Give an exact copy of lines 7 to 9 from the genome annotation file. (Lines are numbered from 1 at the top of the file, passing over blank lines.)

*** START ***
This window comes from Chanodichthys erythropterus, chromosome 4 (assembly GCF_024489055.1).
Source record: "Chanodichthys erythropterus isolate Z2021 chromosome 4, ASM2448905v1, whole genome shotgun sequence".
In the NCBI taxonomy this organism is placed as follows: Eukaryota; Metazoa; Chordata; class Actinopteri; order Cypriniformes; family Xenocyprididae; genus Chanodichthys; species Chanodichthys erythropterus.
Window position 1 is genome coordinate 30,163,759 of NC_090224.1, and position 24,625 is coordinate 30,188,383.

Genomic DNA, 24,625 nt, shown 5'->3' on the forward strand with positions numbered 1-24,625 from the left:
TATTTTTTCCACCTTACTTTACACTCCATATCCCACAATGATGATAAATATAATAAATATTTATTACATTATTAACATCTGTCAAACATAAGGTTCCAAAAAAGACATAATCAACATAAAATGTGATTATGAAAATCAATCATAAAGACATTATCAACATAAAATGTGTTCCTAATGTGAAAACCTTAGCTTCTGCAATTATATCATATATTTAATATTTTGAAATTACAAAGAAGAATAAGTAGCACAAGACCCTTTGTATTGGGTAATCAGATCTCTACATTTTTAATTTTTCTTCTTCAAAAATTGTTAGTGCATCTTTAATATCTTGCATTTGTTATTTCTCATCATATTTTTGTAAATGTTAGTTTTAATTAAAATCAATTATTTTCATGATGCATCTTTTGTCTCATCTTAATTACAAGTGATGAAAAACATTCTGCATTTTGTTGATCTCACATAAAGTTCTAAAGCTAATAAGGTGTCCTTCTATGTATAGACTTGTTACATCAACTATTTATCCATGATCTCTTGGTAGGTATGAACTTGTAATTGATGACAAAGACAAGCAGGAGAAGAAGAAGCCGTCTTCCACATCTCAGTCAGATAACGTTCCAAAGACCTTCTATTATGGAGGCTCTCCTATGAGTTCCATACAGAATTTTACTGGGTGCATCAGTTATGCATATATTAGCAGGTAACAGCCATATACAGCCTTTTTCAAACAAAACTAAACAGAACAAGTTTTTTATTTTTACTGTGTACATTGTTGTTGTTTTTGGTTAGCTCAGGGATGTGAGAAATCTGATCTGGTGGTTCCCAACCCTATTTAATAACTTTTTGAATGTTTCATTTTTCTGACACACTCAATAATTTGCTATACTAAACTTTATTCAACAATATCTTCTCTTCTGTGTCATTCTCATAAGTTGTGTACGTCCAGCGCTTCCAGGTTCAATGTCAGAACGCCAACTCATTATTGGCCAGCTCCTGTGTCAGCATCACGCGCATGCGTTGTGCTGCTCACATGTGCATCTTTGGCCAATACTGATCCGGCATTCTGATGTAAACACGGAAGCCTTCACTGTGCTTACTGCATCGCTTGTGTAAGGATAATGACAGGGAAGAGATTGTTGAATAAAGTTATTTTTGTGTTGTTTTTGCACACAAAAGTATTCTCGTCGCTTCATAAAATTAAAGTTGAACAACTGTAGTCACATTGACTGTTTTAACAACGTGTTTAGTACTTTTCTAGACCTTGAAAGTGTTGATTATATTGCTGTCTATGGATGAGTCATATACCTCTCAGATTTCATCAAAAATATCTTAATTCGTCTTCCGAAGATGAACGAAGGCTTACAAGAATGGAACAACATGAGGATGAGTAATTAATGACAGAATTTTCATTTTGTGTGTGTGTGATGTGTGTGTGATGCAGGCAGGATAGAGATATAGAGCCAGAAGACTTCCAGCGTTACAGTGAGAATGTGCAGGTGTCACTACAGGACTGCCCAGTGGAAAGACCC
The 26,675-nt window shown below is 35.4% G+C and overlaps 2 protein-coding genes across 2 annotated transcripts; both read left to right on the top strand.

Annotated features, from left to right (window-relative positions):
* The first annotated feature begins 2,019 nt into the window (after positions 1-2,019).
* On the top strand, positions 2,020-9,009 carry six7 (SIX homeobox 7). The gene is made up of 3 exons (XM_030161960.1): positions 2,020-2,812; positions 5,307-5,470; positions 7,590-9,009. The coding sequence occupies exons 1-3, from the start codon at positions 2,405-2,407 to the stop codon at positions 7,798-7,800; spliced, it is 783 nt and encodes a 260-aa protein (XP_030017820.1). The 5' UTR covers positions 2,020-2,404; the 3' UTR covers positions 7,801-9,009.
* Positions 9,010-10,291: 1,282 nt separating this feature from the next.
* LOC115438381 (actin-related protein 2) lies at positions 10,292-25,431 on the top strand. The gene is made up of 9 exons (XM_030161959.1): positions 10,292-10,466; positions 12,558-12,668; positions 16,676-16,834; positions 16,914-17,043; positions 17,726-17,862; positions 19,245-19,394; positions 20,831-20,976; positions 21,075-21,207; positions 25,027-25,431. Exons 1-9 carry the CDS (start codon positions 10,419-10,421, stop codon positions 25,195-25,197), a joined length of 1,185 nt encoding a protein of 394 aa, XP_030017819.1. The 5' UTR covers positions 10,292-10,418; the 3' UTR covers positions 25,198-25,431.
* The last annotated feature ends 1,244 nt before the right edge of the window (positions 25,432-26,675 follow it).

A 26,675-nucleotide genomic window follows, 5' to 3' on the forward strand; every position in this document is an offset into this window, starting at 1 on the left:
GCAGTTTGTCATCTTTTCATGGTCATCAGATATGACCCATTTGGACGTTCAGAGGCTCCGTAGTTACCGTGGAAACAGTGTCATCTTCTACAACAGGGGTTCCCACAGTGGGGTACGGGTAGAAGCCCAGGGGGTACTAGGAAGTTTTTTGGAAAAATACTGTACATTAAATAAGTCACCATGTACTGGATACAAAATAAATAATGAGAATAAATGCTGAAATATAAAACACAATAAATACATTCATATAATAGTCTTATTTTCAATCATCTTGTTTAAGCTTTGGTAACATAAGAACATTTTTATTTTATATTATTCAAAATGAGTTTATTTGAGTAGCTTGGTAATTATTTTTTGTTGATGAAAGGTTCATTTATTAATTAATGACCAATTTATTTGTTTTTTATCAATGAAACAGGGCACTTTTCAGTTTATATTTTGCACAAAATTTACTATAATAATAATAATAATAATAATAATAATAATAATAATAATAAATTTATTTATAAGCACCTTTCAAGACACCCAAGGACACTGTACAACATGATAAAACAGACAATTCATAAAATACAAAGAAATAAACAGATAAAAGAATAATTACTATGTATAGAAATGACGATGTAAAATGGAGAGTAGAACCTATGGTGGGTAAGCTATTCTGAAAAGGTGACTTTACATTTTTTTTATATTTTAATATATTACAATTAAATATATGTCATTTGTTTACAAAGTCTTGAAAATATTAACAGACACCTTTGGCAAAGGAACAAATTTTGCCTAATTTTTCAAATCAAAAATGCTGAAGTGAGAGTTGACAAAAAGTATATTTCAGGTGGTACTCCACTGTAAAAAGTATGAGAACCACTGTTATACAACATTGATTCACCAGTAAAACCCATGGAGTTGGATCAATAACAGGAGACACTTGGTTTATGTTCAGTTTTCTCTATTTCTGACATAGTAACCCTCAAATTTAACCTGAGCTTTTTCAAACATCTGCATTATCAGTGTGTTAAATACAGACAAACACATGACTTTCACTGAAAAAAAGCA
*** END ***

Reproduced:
The 26,675-nt window shown below is 35.4% G+C and overlaps 2 protein-coding genes across 2 annotated transcripts; both read left to right on the top strand.

Annotated features, from left to right (window-relative positions):
* The first annotated feature begins 2,019 nt into the window (after positions 1-2,019).